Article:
It's tougher than Oxbridge
Students face more competition in getting on to some apprenticeship programmes than in applying to Oxford or Cambridge.
Employers need to offer more support because a shortage of places was making apprenticeships among the hardest courses in the country to join, MPs were told.
This is despite government plans to guarantee an apprenticeship for all qualified school-leavers. But there are only 400 British Gas apprenticeships, with 6,000 teenagers applying for them - a one in 15 chance of success. The building industry reports 50,000 applicants for 9,000 places - a less than one in five chance.
At Oxford and Cambridge last year there were fewer than four applicants for each place, with 28,000 students seeking 7,200 places.
Andy Powell, chief executive of the Edge foundation, told the children, schools and families select committee: "It's harder to get an apprenticeship with a big, well-known firm than it is to get into Oxford or Cambridge.
"There are a lot of young people looking for something other than straight classroom learning.
"It's just this problem of getting employers looking for young people. There's this blockage."
There are no national figures for all apprenticeship applications, but a pilot of the matching service in one area, intended to help teenagers find a suitable company, had 17,000 applicants for just 6,000 places - a ratio of 2.8 to one.
By contrast, there were 571,000 university applicants this year for 423,000 places, meaning a school-leaver is more than twice as likely to get into university as they are to find an apprenticeship.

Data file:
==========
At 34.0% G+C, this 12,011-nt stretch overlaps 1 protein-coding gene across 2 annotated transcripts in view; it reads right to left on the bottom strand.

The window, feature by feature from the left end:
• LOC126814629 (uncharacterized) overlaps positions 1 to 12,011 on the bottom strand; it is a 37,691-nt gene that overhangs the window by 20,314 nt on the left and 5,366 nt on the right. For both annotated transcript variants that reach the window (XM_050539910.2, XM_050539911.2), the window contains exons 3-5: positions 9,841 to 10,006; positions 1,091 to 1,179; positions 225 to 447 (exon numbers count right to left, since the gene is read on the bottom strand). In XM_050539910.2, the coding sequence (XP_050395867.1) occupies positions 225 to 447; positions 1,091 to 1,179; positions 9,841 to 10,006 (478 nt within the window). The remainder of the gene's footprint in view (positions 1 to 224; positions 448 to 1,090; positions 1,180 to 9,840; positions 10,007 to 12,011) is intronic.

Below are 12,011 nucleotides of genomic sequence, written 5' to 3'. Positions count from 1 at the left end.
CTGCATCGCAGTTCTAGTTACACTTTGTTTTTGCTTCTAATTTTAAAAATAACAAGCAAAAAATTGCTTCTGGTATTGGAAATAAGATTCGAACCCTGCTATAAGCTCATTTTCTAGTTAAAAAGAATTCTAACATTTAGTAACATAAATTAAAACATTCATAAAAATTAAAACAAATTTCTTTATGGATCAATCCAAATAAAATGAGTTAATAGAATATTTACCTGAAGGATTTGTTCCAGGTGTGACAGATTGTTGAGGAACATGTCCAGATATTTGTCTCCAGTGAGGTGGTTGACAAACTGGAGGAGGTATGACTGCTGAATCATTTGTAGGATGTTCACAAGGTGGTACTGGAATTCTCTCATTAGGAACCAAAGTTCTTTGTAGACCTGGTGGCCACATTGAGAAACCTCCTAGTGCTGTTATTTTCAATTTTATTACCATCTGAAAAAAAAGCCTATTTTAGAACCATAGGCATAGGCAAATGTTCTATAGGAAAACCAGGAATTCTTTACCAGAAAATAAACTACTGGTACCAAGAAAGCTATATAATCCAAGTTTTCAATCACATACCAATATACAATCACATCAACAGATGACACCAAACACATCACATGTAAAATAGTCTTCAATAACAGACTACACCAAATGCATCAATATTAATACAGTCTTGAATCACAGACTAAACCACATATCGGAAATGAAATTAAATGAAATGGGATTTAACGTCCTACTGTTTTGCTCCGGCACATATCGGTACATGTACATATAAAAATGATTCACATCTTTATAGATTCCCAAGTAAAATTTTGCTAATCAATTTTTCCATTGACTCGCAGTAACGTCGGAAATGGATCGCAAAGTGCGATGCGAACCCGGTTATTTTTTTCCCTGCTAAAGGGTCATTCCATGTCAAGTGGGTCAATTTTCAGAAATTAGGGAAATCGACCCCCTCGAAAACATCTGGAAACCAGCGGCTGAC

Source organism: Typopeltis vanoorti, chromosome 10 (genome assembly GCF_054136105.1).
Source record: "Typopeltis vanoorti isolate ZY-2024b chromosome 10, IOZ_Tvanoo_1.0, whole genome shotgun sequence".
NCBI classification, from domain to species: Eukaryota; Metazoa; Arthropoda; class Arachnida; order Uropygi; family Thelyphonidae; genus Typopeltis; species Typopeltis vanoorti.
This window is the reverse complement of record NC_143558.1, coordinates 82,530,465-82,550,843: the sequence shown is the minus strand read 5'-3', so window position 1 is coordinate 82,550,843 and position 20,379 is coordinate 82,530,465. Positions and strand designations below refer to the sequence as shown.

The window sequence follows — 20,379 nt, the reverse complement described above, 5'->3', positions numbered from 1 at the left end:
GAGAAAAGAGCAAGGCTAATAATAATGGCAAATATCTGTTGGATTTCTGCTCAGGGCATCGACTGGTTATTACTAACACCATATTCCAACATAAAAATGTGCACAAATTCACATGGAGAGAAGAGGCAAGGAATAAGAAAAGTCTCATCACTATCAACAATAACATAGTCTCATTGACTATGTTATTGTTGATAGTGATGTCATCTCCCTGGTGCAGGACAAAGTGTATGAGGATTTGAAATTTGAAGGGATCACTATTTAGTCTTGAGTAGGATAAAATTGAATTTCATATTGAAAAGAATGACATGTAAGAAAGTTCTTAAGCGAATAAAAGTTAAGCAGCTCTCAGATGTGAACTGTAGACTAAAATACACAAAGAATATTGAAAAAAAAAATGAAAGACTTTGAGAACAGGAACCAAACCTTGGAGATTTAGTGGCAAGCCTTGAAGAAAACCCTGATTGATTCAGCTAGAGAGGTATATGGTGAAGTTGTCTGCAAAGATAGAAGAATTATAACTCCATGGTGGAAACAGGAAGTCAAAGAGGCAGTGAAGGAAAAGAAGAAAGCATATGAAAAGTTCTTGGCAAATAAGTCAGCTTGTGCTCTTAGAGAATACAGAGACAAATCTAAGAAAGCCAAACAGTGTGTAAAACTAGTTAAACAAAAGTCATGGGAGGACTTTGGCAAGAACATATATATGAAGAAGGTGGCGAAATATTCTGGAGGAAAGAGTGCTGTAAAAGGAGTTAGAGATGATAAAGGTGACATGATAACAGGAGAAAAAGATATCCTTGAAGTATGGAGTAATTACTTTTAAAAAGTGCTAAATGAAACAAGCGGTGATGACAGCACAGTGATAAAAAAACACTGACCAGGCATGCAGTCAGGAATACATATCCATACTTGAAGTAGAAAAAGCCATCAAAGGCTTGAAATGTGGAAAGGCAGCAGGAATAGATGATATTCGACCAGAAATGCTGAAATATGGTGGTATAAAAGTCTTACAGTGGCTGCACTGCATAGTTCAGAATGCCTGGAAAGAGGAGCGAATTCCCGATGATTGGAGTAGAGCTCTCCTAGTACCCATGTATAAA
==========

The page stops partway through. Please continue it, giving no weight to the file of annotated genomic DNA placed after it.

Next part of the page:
John Denham, the Secretary of State for Innovation, Universities and Skills, has admitted that some teenagers are heading to higher education when an apprenticeship would be a better option. "There are certainly young people who currently go to university who would have been better off on an advanced apprenticeship," he said.
"We've been in danger of making it sound as if university is the only real aspiration."
By 2013, the Government intends to guarantee an apprenticeship for all students who wish to pursue one and have suitable prior qualifications, requiring an estimated 150,000 extra places.
Increased numbers of apprenticeships in the public sector will also expand the available options.
This summer, Mr Denham also cut bureaucratic requirements for employers running apprenticeships in response to claims that red tape and lack of flexibility were holding businesses back from offering training places.
But Simon Bartley, chief executive of UK Skills, said there was a danger that local job markets might not be able to provide the apprenticeships that students wanted to pursue. He said if a teenager wanted to work in a particular industry but there were no jobs available, they might be forced into travelling unreasonable distances.
"We risk going to back to Lord Tebbit's `on your bike'," he said.
Nick Edwards, vice-principal of Lewisham College, which itself employs 32 apprentices, said employers should have cash incentives to provide apprenticeships.
Programme-led apprenticeships, in which students start their work in college or with a training provider before they find an employer, could not replace the need for places in industry, Mr Edwards said. "Otherwise you just get a bottleneck of disappointed people who can't get a job," he said.
"We are a big vocational college, but I send more people to uni- versity than I can get on apprenticeships. We can't get enough apprenticeships because we can't get the employers."